The pandemic has further complicated matters. Supply-chain issues have spurred a fear of scarcity. Americans, many of whom celebrated a watered-down version of the holiday last year, are also eager to get the holidays started and make up for lost time.
“We knew our customers would want to come in earlier this year,” said Russ Patrick, a merchandise manager for Neiman Marcus, which began selling holiday goods — including fully decorated Christmas trees — in September. “There is a desire to make up for last year’s season that was very impacted by the pandemic.”
Discount retailers are also capitalizing on the supply-chain rush. “People are thinking, ‘Oh my gosh, the stores aren’t going to have product,’” said Bruce Levine, the chief merchandising officer at 99 Cents Only Stores, which is based in California. “This mind-set is making people want to shop early, and we wanted to take advantage of that.”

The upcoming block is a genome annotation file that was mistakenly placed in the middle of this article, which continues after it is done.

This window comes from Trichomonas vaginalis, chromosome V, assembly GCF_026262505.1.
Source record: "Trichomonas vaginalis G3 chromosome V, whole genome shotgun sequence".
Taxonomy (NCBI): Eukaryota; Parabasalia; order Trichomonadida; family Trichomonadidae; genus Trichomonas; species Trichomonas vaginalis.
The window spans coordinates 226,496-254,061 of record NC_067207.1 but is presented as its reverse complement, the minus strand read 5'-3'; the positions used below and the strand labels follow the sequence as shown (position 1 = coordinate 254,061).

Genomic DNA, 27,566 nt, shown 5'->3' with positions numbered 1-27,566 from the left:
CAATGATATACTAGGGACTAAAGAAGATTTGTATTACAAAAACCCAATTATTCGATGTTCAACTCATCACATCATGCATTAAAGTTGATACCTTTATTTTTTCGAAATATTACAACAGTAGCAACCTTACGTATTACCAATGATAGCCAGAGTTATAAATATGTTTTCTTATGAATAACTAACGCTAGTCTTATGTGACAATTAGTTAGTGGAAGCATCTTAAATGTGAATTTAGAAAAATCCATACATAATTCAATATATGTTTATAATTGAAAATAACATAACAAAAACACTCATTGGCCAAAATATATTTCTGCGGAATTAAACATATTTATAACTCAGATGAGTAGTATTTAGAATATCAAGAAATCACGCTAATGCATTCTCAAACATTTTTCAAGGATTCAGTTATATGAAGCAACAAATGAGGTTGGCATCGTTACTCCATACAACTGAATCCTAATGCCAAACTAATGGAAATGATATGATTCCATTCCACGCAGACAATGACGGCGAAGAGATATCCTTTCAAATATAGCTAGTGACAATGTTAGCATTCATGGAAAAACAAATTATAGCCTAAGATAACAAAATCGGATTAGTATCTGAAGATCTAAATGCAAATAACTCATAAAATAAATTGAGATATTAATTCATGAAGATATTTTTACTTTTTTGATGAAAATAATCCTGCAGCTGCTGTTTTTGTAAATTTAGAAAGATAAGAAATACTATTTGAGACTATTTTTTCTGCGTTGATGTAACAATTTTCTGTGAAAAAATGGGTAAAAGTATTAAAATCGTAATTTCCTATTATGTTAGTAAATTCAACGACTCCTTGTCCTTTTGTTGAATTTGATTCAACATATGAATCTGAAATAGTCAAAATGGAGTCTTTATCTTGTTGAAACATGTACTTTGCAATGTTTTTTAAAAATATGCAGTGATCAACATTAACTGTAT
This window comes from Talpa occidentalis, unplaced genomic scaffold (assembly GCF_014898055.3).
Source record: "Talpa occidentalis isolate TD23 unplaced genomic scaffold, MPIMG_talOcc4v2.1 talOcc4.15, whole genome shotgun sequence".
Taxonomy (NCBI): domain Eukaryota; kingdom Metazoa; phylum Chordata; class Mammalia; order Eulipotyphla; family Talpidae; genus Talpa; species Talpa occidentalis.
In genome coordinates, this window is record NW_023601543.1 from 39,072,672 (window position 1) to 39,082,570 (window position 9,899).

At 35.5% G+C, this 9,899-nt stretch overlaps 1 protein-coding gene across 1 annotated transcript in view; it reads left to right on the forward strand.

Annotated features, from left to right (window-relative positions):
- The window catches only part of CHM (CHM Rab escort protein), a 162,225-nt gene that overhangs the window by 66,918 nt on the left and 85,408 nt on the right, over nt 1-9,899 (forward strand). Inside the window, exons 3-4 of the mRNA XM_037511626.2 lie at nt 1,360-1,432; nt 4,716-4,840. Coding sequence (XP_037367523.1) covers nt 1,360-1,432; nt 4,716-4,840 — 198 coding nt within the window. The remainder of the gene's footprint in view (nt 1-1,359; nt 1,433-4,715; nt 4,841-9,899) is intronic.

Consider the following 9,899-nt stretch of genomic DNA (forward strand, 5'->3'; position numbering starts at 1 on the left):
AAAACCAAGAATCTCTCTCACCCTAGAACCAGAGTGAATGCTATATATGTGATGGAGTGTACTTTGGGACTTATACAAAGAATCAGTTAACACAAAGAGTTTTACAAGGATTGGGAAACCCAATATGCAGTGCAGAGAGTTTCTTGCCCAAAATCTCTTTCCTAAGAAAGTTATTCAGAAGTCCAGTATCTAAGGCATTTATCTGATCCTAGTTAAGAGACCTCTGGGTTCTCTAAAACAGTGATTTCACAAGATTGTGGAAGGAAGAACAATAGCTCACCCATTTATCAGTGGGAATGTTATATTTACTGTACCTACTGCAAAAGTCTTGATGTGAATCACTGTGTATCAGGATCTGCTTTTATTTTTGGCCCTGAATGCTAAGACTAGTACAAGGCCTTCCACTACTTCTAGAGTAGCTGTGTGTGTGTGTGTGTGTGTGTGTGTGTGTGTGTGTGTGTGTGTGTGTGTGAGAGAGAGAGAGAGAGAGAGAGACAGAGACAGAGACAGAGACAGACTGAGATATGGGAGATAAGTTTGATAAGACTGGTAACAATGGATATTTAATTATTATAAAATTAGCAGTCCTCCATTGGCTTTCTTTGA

Before the pandemic, 99 Cents Only Stores would flip its displays from Halloween to Christmas on the night of Oct. 31. This year, it cleared out the Halloween goods in mid-October. “We are running 10 percent ahead of last year on sales,” Mr. Levine said. “We are projecting to do our biggest Christmas yet.”
Big Lots, another budget chain, put out Christmas lights and trees right after Labor Day. (Halloween goods were sold in July.) “Customers now know if they don’t get out there and shop early, they might not get what they want,” said Bruce Thorn, the company’s chief executive.
Not all retailers have moved up Christmas this year. Home Depot and Walmart are on the same schedule. One reason may be that not all consumers are happy with the supersized shopping season.
Joe Ramoni, 29, a YouTube creator from Philadelphia, went to his local Rite Aid and Target last week to shop for Halloween decorations, hoping to score some sales, but they were all gone and replaced with Christmas frills. “It seems like we are leapfrogging right from Halloween to Christmas because of the commercial value,” he said. “Isn’t there time for both?”